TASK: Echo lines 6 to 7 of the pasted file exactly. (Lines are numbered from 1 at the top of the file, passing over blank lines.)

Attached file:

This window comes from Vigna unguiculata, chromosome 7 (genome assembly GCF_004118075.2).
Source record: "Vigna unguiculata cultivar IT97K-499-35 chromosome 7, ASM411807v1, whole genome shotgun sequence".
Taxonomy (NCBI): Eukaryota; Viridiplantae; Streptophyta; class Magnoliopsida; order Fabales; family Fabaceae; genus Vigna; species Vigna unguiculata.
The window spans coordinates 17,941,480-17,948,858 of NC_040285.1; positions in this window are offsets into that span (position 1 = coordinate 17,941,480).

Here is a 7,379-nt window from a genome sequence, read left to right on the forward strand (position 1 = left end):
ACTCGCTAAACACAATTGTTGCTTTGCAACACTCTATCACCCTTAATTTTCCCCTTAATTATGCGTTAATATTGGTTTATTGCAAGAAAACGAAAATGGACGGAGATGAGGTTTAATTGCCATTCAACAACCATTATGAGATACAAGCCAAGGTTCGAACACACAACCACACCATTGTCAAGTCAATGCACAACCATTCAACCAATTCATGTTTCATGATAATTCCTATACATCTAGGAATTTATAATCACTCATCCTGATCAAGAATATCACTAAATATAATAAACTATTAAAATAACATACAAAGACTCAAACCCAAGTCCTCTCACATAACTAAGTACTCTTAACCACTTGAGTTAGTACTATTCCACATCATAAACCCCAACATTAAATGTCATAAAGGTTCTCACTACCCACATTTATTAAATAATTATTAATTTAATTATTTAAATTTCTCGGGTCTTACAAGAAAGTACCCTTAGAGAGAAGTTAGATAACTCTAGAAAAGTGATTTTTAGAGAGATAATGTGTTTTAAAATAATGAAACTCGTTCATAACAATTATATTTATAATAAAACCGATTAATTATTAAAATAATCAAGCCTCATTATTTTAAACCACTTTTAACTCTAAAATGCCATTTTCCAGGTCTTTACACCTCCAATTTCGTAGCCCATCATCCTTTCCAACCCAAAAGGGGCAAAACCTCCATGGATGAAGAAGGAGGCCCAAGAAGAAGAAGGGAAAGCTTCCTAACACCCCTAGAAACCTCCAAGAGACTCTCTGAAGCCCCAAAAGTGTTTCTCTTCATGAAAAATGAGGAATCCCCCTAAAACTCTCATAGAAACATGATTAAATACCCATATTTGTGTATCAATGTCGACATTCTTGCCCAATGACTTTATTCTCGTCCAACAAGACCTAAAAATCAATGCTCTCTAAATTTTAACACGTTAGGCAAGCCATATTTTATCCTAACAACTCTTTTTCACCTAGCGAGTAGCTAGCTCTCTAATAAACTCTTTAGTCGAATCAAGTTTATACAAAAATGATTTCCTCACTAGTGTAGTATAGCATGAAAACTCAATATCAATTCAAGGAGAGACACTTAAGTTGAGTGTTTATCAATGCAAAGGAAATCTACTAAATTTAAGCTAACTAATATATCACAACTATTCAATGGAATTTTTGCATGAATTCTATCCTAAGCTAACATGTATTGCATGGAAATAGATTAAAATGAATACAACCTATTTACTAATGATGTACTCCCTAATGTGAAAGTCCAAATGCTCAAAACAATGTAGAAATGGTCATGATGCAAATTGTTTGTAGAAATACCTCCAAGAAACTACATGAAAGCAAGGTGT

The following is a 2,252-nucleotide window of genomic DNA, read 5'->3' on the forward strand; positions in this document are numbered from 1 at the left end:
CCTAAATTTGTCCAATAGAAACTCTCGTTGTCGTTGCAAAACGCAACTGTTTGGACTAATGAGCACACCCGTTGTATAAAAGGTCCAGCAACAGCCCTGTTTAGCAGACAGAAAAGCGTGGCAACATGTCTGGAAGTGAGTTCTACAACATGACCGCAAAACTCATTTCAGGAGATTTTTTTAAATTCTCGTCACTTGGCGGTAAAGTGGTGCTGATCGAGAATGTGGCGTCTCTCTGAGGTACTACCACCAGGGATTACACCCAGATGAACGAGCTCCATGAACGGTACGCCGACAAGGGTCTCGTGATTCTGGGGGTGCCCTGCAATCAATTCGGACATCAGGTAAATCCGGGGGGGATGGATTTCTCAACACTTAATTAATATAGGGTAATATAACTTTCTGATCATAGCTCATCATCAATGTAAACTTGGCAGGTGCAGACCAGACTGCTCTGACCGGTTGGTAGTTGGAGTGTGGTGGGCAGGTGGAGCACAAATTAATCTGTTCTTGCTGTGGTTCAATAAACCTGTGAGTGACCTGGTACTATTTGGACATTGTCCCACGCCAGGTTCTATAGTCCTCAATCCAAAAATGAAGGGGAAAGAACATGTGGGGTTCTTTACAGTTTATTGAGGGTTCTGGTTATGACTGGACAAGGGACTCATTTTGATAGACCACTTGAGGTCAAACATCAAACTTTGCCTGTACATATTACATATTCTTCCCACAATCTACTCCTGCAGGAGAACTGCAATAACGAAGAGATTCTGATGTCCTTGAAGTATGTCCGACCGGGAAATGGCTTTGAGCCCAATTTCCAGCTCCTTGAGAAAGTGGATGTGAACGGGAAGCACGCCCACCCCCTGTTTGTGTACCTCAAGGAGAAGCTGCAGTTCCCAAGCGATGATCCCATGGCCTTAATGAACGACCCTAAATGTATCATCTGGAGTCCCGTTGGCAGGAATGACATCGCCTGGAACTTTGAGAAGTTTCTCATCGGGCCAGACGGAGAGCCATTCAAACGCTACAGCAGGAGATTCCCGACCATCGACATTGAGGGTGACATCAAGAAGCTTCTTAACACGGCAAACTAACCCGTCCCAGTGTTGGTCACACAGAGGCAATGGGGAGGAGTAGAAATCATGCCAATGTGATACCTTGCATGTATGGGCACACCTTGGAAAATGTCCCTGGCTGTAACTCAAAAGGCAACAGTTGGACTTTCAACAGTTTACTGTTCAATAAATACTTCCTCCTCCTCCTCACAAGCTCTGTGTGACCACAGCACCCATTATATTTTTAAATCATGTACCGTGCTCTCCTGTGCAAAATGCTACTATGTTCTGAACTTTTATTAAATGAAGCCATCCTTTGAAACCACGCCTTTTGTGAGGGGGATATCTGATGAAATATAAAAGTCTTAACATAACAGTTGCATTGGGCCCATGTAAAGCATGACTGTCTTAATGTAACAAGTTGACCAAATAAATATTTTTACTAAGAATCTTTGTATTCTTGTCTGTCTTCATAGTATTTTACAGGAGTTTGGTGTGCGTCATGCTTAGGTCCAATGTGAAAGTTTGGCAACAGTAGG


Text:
ACTCGCTAAACACAATTGTTGCTTTGCAACACTCTATCACCCTTAATTTTCCCCTTAATTATGCGTTAATATTGGTTTATTGCAAGAAAACGAAAATGGACGGAGATGAGGTTTAATTGCCATTCAACAACCATTATGAGATACAAGCCAAGGTTCGAACACACAACCACACCATTGTCAAGTCAATGCACAACCATTCAACCAATTCATGTTTCATGATAATTCCTATACATCTAGGAATTTATAATCACTCATCCTGATCAAGAATATCACTAAATATAATAAACTATTAAAATAACATACAAAGACTCAAACCCAAGTCCTCTCACATAACTAAGTACTCTTAACCACTTGAGTTAGTACTATTCCACATCATAAACCCCAACATTAAATGTCATAAAGGTTCTCACTACCCACATTTATTAAATAATTATTAATTTAATTATTTAAATTTCTCGGGTCTTACAAGAAAGTACCCTTAGAGAGAAGTTAGATAACTCTAGAAAAGTGATTTTTAGAGAGATAATGTGTTTTAAAATAATGAAACTCGTTCATAACAATTATATTTATAATAAAACCGATTAATTATTAAAATAATCAAGCCTCATTATTTTAAACCACTTTTAACTCTAAAATGCCATTTTCCAGGTCTTTACACCTCCAATTTCGTAGCCCATCATCCTTTCCAACCCAAAAGGGGCAAAACCTCCATGGATGAAGAAGGAGGCCCAAGAAGAAGAAGGGAAAGCTTCCTAACACCCCTAGAAACCTCCAAGAGACTCTCTGAAGCCCCAAAAGTGTTTCTCTTCATGAAAAATGAGGAATCCCCCTAAAACTCTCATAGAAACATGATTAAATACCCATATTTGTGTATCAATGTCGACATTCTTGCCCAATGACTTTATTCTCGTCCAACAAGACCTAAAAATCAATGCTCTCTAAATTTTAACACGTTAGGCAAGCCATATTTTATCCTAACAACTCTTTTTCACCTAGCGAGTAGCTAGCTCTCTAATAAACTCTTTAGTCGAATCAAGTTTATACAAAAATGATTTCCTCACTAGTGTAGTATAGCATGAAAACTCAATATCAATTCAAGGAGAGACACTTAAGTTGAGTGTTTATCAATGCAAAGGAAATCTACTAAATTTAAGCTAACTAATATATCACAACTATTCAATGGAATTTTTGCATGAATTCTATCCTAAGCTAACATGTATTGCATGGAAATAGATTAAAATGAATACAACCTATTTACTAATGATGTACTCCCTAATGTGAAAGTCCAAATGCTCAAAACAATGTAGAAATGGTCATGATGCAAATTGTTTGTAGAAATACCTCCAAGAAACTACATGAAAGCAAGGTGT

The following is a 2,252-nucleotide window of genomic DNA, read 5'->3' on the forward strand; positions in this document are numbered from 1 at the left end: